Friday, March 23, 2012

Picasso and Braque go to the Movies

by Drew Martin
I just watched an excellent documentary called Picasso And Braque Go To The Movies (click left to see the trailer). It is about the influence of movies on cubism and how cinema and cubism took over and restructured vision to modern principles.

The documentary explains that photography started as a still art (because of the long exposures that were required) but once it became instant, the ability to analyze motion was quickly met with the ability to synthesize movement through film. While cubism is most often thought of a still art governed by geometry, this documentary frames cubism as a complement to cinema that should be viewed more akin to the splicing, editing, and fragmentation of the human form and environment with a temporal experience that we find in film.

Pictured here is Loie Fuller whose serpentine dance was a popular film subject and who moved Max Jacob to exclaim "Rodin is Nothing." This documentary is loaded with clips of the movies, which would have been watched by the cubists at a time when the movie projectors would have been present in the same space as the audience, clicking away as animated machines, spinning reels of film.

Thursday, March 22, 2012

Next to Godliness

by Drew Martin

Each swallow works hard to be perfect pilot-provider-builder-trainer-teacher-lover-mate, no half-true hate! So, each day like a bird, perfect thyself first!

I read these words this morning on my Dr. Bonner's peppermint soap bottle. I have been a fan of the soap since my late teens and it is the product I am most consistent with and loyal to. I love the soap, packaging and message.
This past weekend I watched an excellent documentary about Dr. Bronner, his soap, the company, and  his children and grandchildren: Dr. Bronner's Magic Soapbox. Click on the link to the left to see a preview on YouTube.

Here is the blurb from Netflix...Brilliant chemist, Holocaust survivor and mental hospital escapee, Dr. Emanuel Bronner invented his famous Magic Soap and founded the environmentally concerned company that's just as popular today as it was among the counterculture in the 1970s. This documentary captures the complexity of Bronner's relationship with his son Ralph, who spent years in orphanages and foster homes as his eccentric father sought to unite all mankind.

Pictured here: my own stash...a bottle of Dr.Bronner's Magic Soaps 18-in-1 Hemp Peppermint Pure-Castile Soap, a wrapped bar of this soap and an unwrapped one I just started working on.

Sunday, March 11, 2012

Captain Jain-way

by Drew Martin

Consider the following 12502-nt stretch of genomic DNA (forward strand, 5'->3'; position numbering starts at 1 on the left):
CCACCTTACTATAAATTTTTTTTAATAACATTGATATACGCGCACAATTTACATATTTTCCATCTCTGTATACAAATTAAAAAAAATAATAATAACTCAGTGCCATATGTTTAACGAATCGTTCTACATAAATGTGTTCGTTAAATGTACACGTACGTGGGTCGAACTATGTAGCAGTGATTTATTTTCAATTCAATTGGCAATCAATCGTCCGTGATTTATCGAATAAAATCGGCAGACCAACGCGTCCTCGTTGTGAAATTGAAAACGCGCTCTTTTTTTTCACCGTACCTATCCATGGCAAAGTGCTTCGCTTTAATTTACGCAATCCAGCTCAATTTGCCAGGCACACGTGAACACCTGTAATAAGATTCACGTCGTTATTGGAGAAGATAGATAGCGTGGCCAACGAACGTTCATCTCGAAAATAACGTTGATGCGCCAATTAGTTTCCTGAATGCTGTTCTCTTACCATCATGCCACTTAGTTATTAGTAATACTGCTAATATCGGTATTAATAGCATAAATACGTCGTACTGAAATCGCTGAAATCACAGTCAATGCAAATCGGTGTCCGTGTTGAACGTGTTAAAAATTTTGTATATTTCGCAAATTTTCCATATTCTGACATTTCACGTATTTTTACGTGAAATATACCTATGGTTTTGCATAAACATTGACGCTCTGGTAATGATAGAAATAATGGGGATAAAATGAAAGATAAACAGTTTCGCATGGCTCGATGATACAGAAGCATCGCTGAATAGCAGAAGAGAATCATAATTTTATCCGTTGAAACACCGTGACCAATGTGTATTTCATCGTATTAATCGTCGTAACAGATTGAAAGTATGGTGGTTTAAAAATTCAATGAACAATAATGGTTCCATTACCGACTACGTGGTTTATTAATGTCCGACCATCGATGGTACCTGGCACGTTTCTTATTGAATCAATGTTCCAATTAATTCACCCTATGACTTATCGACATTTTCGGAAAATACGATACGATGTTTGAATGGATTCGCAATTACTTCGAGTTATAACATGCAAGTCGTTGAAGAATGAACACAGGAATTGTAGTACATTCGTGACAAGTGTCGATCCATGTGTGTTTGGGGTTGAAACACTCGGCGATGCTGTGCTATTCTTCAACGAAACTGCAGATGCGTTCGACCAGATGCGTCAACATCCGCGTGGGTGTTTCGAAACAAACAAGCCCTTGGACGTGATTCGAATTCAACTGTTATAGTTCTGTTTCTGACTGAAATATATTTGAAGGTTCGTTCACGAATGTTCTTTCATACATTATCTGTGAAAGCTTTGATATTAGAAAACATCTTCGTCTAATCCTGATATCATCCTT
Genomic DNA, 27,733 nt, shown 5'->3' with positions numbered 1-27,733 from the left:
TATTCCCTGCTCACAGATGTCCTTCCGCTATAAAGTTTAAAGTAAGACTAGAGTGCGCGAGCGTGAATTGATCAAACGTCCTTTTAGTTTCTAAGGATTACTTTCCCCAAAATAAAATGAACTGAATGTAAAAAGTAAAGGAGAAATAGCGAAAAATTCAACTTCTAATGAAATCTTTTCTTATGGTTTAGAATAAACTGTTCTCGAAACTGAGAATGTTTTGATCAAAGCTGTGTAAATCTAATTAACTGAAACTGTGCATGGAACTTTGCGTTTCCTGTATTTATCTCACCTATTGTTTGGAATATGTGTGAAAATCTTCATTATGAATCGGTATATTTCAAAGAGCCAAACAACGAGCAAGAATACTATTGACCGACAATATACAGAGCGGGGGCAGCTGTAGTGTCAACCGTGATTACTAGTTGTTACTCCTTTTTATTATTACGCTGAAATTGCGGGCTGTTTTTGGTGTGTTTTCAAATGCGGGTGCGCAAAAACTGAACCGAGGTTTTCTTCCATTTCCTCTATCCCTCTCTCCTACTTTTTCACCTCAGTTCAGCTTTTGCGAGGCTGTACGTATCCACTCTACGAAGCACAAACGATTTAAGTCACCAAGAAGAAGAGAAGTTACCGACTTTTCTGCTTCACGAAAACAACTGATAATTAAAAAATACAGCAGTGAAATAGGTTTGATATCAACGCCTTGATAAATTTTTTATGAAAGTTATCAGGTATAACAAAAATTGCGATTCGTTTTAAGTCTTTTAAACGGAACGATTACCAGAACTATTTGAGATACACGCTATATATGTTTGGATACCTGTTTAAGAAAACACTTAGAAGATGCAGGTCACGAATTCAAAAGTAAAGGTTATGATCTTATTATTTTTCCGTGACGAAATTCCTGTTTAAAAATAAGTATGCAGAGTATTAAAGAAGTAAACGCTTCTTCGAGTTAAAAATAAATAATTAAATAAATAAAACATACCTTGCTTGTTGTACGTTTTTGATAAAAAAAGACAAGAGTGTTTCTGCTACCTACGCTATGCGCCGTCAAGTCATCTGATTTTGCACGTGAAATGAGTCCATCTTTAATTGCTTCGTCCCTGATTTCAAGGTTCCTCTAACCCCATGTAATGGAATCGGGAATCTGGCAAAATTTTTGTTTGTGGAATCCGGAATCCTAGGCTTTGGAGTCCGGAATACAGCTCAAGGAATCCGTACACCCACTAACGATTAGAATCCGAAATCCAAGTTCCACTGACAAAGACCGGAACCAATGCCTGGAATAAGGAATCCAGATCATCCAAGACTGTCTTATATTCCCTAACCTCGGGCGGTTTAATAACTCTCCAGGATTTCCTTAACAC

I grew up like most American kids squashing bugs and not thinking much about it although I remember protesting the cruelty of boys frying ants with magnifying glasses in the sun. I became a vegan in my late teens and was most fascinated by the Jains of India who veil their mouths and sweep the path before them so as to not inhale or step on any insects. My considerations have wavered over the past twenty years. My vegetarian and vegan ways were only maintained in pockets of my life. My lowest low was when I worked at a zoo in northern Czech Republic. As an animal keeper it was required of me to feed the animals, which sometimes included killing their meals. When I was shown how to grab a living rabbit by the ears and hit in on the back of the head with a wooden club, I expressed I could not do it. The worst was how the baby chicks were killed before being thrown into cages: a handful of them were placed in a metal bucket, then another bucket was slipped on top and the animal keeper sat on it. I did this once when I lost my head during a heated argument with a coworker my age who insisted I do this part of the job too. It was horrific and I will never forget it. I never did it again. We live in a culture of contradictions. Simply put, a life is a life whether it is a cow or a fly but we have found ways to justify the killing of anything especially if our health or property is jeopardized by mosquitoes, termites, bedbugs, etc. Until recently I still had the knee-jerk reaction to kill centipedes in my house and I used to set mouse traps when field mice became too intrusive. I have stopped this now. I might recoil when a centipede scurries in front of me in the basement and I am not comfortable with the renegade mouse that darts around the kitchen but I cannot bring myself to kill them. What has changed, believe it or not, is having watched numerous episodes of Star Trek. There is a lot of violence and death in this show but there is also a profound reaction to newly discovered life forms that often pose a threat. This humanity is not religious-based or overly moralistic. Instead, it is more about the curiosity and appreciation of life and the acknowledgement that desperate acts come out of fear and that establishing communication is vital. I do not have a universal translator to speak to my mice and centipedes but I understand they are in my house for many of the same reasons I am. What works about the format of a television show is the ability to play out a situation, to show cause and effect, episode after episode, series after series, which performs the like the religious parable or a cultural fable, but without the rhetoric.